Vibration Losses

That running lower tire pressures on cobbled or potholed roads leads to impressive watt savings isn’t so hard to wrap your head around. When tires can absorb the impact of large road bumps rather than deflect them into the rider and constantly bump them off their course, a rider can save 40-50 watts.

But what might be more surprising is that even on the smoothest, most seemingly perfect stretch of tarmac, tubeless tires run at low pressures can still save 3-5 watts from absorbing the tiny, almost imperceptible imperfections present in every road.

The 353 NSW rims are optimized for running tubeless (quick note, they have to be run with tubeless tires, though you can still choose to use tubes instead of sealant), making them primed to take advantage of the benefits of low tire pressures.

New Cognition V2 Hubs

The 353 NSW debuts the Cognition V2 hub, which replaces the magnet system previously used to disengage the hub ratchet system, with a material called Sylomer.

The 353 NSW also debuts a new generation Cognition hub, called Cognition V2. It eschews the magnets used in the previous generation to disengage the hub ratchet system while coasting, resulting in less drag. Instead, the V2 utilizes a material called Sylomer. Used as a damper in a wide variety of applications, from automotive to medical machines, this material retains its properties over time, helping the new hub be more durable and reliable, while saving some weight too.

Campagnolo riders on the new Ekar group should know that its N3W freehub standard is not currently supported by the new wheels. The older Campagnolo freehub style currently used by its 12-speed road groups is compatible, however, but is sold separately from the Shimano/SRAM or XDR freehub options that come standard.

Between the advances in the rim shape, lower weight and new hubs with less friction, the 353 NSW is no question faster than the 303 Firecrest, says Zipp. But the question is whether it’s worth it to you to pay that price.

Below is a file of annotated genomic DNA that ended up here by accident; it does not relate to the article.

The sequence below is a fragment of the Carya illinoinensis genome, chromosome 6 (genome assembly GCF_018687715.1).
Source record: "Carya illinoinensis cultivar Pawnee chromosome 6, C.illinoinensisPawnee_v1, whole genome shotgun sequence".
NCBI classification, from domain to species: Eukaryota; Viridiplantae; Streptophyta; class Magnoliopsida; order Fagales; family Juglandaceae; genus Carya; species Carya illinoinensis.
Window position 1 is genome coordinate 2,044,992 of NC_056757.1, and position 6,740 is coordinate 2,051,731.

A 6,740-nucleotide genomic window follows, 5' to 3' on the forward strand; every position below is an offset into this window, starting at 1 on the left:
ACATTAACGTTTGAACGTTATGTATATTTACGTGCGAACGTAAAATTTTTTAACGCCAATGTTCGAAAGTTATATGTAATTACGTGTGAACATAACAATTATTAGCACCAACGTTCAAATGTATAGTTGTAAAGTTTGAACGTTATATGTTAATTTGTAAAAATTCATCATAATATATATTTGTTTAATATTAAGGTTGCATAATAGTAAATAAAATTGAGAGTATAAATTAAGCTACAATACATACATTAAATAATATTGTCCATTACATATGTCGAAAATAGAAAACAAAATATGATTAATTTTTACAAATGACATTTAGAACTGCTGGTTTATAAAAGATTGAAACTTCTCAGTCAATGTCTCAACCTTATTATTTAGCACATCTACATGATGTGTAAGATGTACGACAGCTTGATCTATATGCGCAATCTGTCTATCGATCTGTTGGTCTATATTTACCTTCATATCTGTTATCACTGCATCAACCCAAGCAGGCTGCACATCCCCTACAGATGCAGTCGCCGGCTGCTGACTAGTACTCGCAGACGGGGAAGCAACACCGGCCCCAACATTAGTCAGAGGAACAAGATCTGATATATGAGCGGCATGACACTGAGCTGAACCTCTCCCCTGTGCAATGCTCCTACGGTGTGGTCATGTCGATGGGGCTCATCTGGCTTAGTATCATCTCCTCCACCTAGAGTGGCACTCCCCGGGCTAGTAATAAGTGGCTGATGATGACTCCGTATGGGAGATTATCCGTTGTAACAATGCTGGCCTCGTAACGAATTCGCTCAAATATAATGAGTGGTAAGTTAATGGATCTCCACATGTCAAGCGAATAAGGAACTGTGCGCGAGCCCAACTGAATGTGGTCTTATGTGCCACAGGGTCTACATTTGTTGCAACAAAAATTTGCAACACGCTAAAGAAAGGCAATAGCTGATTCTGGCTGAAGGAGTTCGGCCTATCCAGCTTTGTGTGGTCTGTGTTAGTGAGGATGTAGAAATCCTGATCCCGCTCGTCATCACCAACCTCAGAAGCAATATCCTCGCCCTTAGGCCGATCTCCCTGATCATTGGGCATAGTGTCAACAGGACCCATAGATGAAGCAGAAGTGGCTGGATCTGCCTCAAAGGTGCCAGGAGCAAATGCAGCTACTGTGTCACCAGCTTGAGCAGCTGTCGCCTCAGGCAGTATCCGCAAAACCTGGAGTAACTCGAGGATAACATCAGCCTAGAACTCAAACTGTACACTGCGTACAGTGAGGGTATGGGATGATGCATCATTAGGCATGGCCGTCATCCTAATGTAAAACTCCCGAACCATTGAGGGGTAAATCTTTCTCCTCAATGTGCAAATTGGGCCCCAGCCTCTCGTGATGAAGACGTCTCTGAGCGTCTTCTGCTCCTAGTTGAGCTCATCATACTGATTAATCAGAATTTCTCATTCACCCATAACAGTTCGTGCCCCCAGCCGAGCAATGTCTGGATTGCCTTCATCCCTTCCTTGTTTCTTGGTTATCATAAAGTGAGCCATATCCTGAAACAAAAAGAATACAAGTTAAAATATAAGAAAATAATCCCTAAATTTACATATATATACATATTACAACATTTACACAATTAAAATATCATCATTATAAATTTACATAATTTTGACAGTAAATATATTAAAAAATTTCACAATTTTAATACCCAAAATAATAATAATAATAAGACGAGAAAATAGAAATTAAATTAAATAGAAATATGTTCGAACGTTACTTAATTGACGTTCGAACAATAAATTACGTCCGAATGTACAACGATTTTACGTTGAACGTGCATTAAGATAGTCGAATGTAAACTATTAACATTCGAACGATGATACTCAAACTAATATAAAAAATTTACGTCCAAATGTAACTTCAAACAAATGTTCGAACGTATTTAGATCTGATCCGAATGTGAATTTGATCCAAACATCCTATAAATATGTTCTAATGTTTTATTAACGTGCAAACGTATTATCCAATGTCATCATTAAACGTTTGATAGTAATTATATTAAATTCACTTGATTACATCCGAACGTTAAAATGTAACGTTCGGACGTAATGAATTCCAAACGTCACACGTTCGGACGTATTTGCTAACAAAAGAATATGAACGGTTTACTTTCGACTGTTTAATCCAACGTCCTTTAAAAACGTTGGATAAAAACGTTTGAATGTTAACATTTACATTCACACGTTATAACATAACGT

Pricing and Availability

All these tech advancements don’t come cheap. The wheelset costs a cool $4,000 ($1,800 front, $2,200 rear), more than doubling the $1,900 price tag for the 303 Firecrest wheelset.

They’re available now, though, as with most bike components, there may be shortages right now caused by the COVID-19 pandemic.

Zipp Pares Down, Reconfigures Lineup

There are a few big changes in the Zipp lineup, with the brand cutting out now-superfluous wheels and simplifying the tiers. Perhaps the biggest change of note is the complete departure of the 202 from the lineup. No tubular version. No tubeless version. All gone. The reason for the retirement of this legacy Zipp climbing wheel is quite simple: the 353 and 303 Firecrest are so light now—while providing a holistically better ride experience—that it really makes no sense to make it anymore.

Another big departure: the 404 NSW and 808 NSW wheels. With those two wheelsets gone, the NSW moniker is now reserved solely for wheels with the Sawtooth profile—the 353, 454 and 858—which now clearly represent the cutting edge of Zipp wheels.

Zipp’s admits its product lineup had become a bit confusing in recent years, with the Firecrest level and both NSW and 454/858 NSW level wheels. This reconfiguration should change that. The 40mm-45mm depth 303 series now has three distinct levels: 303 S for entry level; the 303 Firecrest, a bread and butter mid-range choice that will likely attract the most riders; and the 353, the price-is-no-option, peak-performance wheelset. We wouldn’t be surprised to see the 58mm 404 series or 82mm 808 series get an “S” entry level version sometime down the road to round out three options for each depth, just like the 303 series.

We have a set of the 353 NSW wheels headed to our service course for a test. Stay tuned for a report on what these 1,255-gram, $4,000 wheels can do.